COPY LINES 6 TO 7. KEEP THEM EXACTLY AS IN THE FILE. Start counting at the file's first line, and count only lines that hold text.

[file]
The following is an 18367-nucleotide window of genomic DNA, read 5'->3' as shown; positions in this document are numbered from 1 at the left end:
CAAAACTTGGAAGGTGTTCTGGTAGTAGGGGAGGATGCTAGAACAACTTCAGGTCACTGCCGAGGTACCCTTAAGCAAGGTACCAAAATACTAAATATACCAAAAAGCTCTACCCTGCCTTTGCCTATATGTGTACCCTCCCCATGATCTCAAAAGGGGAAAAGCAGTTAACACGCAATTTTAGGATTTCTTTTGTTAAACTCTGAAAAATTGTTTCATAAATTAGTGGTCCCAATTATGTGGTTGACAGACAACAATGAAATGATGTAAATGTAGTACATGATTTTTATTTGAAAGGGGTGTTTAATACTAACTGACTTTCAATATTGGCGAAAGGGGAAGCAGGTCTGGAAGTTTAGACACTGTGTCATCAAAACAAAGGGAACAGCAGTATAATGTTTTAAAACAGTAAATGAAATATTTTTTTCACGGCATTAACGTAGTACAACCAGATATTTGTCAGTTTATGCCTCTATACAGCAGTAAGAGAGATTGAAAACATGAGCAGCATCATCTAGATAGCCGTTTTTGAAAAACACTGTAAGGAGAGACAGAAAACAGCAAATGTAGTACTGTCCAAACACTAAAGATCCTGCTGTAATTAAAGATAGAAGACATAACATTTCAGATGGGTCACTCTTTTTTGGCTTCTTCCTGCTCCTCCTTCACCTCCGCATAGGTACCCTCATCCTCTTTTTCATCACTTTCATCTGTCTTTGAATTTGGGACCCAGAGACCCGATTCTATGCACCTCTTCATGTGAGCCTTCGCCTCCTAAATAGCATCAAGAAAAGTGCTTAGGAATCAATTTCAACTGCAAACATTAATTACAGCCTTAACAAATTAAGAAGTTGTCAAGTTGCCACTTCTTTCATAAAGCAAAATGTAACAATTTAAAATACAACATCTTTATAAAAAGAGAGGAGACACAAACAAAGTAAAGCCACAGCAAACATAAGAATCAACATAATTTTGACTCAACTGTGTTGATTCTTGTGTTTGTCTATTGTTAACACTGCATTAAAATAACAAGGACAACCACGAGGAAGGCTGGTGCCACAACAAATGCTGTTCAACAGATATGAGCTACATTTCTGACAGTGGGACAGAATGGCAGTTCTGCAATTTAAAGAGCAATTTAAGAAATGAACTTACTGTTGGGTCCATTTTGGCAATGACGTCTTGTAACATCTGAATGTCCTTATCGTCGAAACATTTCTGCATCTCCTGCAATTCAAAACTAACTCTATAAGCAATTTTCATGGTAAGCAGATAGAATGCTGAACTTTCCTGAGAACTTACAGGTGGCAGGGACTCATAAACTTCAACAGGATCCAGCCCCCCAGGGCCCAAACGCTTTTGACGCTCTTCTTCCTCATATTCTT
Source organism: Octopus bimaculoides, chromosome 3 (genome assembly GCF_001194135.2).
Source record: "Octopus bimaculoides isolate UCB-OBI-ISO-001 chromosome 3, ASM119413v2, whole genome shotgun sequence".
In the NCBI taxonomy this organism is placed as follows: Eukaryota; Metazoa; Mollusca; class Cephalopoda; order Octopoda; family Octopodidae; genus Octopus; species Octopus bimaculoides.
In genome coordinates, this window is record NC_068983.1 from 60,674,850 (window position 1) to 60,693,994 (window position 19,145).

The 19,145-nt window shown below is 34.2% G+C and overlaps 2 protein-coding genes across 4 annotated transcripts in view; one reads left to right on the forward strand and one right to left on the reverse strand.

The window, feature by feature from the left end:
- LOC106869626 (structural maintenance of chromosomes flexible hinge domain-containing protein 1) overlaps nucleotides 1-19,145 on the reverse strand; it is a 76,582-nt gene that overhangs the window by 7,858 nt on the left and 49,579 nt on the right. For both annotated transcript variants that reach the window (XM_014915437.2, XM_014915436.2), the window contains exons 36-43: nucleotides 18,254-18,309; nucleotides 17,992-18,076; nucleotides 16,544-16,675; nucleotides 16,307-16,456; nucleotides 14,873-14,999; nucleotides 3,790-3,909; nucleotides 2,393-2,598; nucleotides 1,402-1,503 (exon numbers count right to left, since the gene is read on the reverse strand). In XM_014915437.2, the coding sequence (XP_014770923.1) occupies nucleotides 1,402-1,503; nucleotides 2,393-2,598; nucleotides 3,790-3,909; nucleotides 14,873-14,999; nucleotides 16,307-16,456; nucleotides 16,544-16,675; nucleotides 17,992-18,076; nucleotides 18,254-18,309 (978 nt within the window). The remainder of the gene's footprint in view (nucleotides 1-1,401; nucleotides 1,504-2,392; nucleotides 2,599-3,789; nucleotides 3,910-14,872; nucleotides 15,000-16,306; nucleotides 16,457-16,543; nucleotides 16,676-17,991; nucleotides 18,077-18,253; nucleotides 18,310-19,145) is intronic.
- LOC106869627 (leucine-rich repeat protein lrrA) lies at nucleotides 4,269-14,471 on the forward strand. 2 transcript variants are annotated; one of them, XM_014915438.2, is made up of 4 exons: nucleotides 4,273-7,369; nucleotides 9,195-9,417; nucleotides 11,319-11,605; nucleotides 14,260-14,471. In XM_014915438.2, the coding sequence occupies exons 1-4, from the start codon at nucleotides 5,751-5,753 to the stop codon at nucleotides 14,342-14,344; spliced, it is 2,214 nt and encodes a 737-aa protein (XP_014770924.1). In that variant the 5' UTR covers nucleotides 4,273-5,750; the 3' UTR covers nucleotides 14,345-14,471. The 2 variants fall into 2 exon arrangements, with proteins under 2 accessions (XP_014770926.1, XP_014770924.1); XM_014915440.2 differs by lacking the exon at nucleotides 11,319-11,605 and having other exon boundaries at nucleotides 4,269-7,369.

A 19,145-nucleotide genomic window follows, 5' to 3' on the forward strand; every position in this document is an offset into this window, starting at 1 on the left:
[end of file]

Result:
In genome coordinates, this window is record NC_068983.1 from 60,674,850 (window position 1) to 60,693,994 (window position 19,145).

The 19,145-nt window shown below is 34.2% G+C and overlaps 2 protein-coding genes across 4 annotated transcripts in view; one reads left to right on the forward strand and one right to left on the reverse strand.